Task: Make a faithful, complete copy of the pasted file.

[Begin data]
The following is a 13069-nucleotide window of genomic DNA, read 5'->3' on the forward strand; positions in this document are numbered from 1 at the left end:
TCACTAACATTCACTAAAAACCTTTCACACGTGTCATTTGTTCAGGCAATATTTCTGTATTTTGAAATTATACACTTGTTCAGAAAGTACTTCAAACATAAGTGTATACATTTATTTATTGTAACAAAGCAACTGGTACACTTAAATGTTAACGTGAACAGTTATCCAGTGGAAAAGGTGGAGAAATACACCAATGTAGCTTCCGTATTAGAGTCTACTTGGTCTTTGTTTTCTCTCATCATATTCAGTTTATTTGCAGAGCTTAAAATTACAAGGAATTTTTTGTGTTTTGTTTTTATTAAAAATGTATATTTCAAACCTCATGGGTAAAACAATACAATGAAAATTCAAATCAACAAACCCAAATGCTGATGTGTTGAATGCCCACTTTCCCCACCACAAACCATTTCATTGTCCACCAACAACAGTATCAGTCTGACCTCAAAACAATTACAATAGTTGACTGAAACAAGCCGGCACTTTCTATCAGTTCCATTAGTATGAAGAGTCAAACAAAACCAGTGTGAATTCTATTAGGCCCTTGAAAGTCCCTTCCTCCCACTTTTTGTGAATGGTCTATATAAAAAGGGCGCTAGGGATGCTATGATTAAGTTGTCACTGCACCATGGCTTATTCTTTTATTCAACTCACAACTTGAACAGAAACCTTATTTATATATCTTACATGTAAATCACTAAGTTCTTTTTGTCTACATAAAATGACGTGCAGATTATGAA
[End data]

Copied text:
The following is a 13069-nucleotide window of genomic DNA, read 5'->3' on the forward strand; positions in this document are numbered from 1 at the left end:
TCACTAACATTCACTAAAAACCTTTCACACGTGTCATTTGTTCAGGCAATATTTCTGTATTTTGAAATTATACACTTGTTCAGAAAGTACTTCAAACATAAGTGTATACATTTATTTATTGTAACAAAGCAACTGGTACACTTAAATGTTAACGTGAACAGTTATCCAGTGGAAAAGGTGGAGAAATACACCAATGTAGCTTCCGTATTAGAGTCTACTTGGTCTTTGTTTTCTCTCATCATATTCAGTTTATTTGCAGAGCTTAAAATTACAAGGAATTTTTTGTGTTTTGTTTTTATTAAAAATGTATATTTCAAACCTCATGGGTAAAACAATACAATGAAAATTCAAATCAACAAACCCAAATGCTGATGTGTTGAATGCCCACTTTCCCCACCACAAACCATTTCATTGTCCACCAACAACAGTATCAGTCTGACCTCAAAACAATTACAATAGTTGACTGAAACAAGCCGGCACTTTCTATCAGTTCCATTAGTATGAAGAGTCAAACAAAACCAGTGTGAATTCTATTAGGCCCTTGAAAGTCCCTTCCTCCCACTTTTTGTGAATGGTCTATATAAAAAGGGCGCTAGGGATGCTATGATTAAGTTGTCACTGCACCATGGCTTATTCTTTTATTCAACTCACAACTTGAACAGAAACCTTATTTATATATCTTACATGTAAATCACTAAGTTCTTTTTGTCTACATAAAATGACGTGCAGATTATGAA